Book Review

Watching Porn: And Other Confessions from an Adult Entertainment Journalist

By Lynsey G

 

If Carol Hanisch said the personal is political, Lynsey G. extends this claim and dares to cross frontiers which are as daring as Hanisch’s back in 1969.  In Watching Porn: And Other Confessions from an Adult Entertainment Journalist (New York: Overlook Press, 2017), G. interweaves personal narrative with a fresh and funny journalistic look into an industry that most of us would be too embarrassed to admit to enjoying.   The twenty-one chapters of Watching Porn present the reader with an entertaining account of G’s initial steps into the field of adult entertainment, punctuated by several anecdotes that satisfy a little of the curiosity we all have about the backstage of the porn world. 

As Lynsey G. makes her way into the adult industry as a writer while learning to deconstruct her own paradigms, so does the reader, who is on the receiving end of a true insider narrative about an industry that is unveiled as it is being discovered by the author herself.   The mystery behind the “green doors” of the pornographic world is unfolded through an approach to the industry and its participants which refuses to set them apart from the “rest of society” – by dismantling all preconceived notions and stereotyping without resorting to pink-colored glasses, Lynsey G. is able to bring up issues which constantly need to be addressed – racism, gender bias, the economics behind the production and the consumption of pornography, to name a few – in a very candid and honest way, in a both informative and hilarious manner, as she narrates her professional development as a journalist who works from inside the pornographic industry.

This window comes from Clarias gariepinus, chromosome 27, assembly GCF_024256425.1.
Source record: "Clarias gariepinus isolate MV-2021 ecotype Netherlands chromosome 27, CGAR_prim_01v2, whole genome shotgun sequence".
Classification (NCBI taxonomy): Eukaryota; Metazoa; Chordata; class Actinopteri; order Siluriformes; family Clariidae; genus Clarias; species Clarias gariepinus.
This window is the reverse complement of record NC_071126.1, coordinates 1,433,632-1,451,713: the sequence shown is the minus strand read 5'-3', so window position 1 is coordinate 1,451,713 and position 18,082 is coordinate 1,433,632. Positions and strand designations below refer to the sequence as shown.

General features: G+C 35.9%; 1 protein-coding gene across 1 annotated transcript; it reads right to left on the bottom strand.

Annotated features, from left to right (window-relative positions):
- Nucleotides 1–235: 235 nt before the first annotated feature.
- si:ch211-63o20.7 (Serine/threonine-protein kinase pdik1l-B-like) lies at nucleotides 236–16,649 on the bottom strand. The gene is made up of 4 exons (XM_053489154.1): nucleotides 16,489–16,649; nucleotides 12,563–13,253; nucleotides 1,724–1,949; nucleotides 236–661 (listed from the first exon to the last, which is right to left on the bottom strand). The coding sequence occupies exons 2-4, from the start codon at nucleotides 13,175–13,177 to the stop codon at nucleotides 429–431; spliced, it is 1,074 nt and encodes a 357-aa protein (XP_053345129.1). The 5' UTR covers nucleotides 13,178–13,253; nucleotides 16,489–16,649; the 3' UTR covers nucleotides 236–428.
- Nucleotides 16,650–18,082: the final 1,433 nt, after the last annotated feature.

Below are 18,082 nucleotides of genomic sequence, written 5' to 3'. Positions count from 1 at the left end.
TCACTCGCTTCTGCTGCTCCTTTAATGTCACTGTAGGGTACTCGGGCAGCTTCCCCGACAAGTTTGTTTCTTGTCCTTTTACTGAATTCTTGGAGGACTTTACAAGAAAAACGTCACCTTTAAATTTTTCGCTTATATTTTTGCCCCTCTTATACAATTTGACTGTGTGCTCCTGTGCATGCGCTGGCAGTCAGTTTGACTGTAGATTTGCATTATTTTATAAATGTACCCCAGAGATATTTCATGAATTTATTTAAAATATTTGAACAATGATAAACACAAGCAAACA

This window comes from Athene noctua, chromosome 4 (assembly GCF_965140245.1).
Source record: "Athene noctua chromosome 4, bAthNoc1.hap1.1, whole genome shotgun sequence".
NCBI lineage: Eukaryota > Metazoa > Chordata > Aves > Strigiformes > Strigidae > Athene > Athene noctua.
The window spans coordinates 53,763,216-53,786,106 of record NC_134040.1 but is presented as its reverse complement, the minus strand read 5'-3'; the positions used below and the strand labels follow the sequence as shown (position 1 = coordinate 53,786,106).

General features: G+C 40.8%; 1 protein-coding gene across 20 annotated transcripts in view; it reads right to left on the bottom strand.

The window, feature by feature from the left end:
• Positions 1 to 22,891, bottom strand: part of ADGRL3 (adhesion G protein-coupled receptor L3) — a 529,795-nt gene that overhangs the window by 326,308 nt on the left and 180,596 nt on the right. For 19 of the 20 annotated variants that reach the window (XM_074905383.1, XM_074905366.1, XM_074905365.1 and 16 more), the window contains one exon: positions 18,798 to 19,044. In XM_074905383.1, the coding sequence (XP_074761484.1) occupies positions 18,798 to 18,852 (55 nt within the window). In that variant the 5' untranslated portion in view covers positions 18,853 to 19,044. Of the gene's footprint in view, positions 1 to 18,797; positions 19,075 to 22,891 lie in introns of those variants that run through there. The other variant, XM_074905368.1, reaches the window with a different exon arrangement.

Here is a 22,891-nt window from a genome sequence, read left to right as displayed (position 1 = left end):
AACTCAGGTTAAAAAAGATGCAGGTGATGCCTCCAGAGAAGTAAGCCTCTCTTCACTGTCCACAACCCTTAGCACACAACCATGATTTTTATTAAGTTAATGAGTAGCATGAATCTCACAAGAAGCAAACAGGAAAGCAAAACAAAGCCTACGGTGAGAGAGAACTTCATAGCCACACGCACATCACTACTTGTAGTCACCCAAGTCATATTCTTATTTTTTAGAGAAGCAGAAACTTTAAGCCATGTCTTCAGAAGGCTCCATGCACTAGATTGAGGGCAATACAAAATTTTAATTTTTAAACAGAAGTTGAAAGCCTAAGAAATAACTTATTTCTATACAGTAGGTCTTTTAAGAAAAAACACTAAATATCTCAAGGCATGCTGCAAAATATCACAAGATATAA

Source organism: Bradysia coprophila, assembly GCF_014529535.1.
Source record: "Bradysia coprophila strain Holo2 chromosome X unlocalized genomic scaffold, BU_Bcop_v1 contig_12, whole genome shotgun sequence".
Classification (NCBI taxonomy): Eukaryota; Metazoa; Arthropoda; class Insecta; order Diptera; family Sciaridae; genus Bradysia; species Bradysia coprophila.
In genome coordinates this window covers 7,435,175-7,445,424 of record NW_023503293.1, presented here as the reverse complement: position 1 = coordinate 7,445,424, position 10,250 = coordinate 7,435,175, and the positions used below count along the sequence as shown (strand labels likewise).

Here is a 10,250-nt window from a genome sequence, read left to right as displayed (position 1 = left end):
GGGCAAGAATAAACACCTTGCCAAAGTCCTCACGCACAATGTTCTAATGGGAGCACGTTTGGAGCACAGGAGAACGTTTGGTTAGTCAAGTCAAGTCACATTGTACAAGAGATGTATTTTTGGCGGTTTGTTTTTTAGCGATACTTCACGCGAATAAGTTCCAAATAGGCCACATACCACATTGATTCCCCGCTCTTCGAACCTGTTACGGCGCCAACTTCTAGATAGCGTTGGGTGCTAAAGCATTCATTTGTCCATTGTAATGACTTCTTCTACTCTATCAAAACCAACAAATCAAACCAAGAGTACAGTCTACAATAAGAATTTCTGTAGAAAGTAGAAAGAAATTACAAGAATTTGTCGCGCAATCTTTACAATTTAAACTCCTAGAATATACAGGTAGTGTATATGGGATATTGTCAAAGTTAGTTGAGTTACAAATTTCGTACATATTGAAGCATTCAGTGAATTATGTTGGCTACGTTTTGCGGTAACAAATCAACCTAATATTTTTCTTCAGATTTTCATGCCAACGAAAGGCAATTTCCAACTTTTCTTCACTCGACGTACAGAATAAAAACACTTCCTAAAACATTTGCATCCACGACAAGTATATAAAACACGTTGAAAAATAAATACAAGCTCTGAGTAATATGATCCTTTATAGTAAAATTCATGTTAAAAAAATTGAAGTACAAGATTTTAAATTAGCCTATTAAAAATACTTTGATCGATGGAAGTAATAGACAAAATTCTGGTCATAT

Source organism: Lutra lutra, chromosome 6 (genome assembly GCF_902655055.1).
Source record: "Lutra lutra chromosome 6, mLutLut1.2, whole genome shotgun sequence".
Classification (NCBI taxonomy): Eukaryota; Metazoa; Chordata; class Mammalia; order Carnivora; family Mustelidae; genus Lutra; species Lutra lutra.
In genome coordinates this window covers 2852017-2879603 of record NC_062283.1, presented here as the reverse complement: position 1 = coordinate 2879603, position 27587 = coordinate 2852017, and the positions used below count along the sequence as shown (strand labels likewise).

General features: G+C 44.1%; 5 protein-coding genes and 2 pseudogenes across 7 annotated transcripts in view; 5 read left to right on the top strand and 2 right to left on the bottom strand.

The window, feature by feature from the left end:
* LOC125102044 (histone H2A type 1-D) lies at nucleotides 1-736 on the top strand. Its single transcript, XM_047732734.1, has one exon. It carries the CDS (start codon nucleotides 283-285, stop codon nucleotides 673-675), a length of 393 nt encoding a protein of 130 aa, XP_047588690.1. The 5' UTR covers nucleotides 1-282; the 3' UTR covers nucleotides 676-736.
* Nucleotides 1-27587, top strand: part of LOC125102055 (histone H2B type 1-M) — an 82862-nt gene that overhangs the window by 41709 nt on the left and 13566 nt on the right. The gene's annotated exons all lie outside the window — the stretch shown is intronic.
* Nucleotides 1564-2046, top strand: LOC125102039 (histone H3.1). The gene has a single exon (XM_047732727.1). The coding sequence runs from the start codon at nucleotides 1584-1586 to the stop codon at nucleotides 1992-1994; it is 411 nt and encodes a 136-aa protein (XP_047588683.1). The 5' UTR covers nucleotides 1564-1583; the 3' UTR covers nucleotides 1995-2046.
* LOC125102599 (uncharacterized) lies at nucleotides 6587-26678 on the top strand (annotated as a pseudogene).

Lynsey G. takes the matter of looking deep inside the pornographic industry and pulling it apart without kid gloves but, at the same time, treats performers and production with extreme care.  Her pornographic eye is the much needed political eye over an issue America fails to address effectively: the silence forced upon adult performers by fetishizing the reality of their career, thus making the adult industry uncharted territory and, therefore, something to be feared.  G.’s mishaps and tribulations – from misplacing a huge box full of porn DVDs to dealing with the “nasty corners” of suitcase pimps and the “Creepazoid Zone” – presents us with an entertaining conversation about a still relatively unknown area of society without, however, letting it slide into empty confessional discourse. On the contrary, Watching Porn provides material both for serious debates about the place of pornography and the vast plethora of sexualities in contemporary society, this way becoming a reference in the documentation of the progress and development of the adult industry in the last ten years.

Watching Porn: And Other Confessions from an Adult Entertainment Journalist is bound to become one of those works which caters to both the academic audience and the curious passerby.  Because, when it comes to porn, deep down we are all just peeping Toms.

April, 2017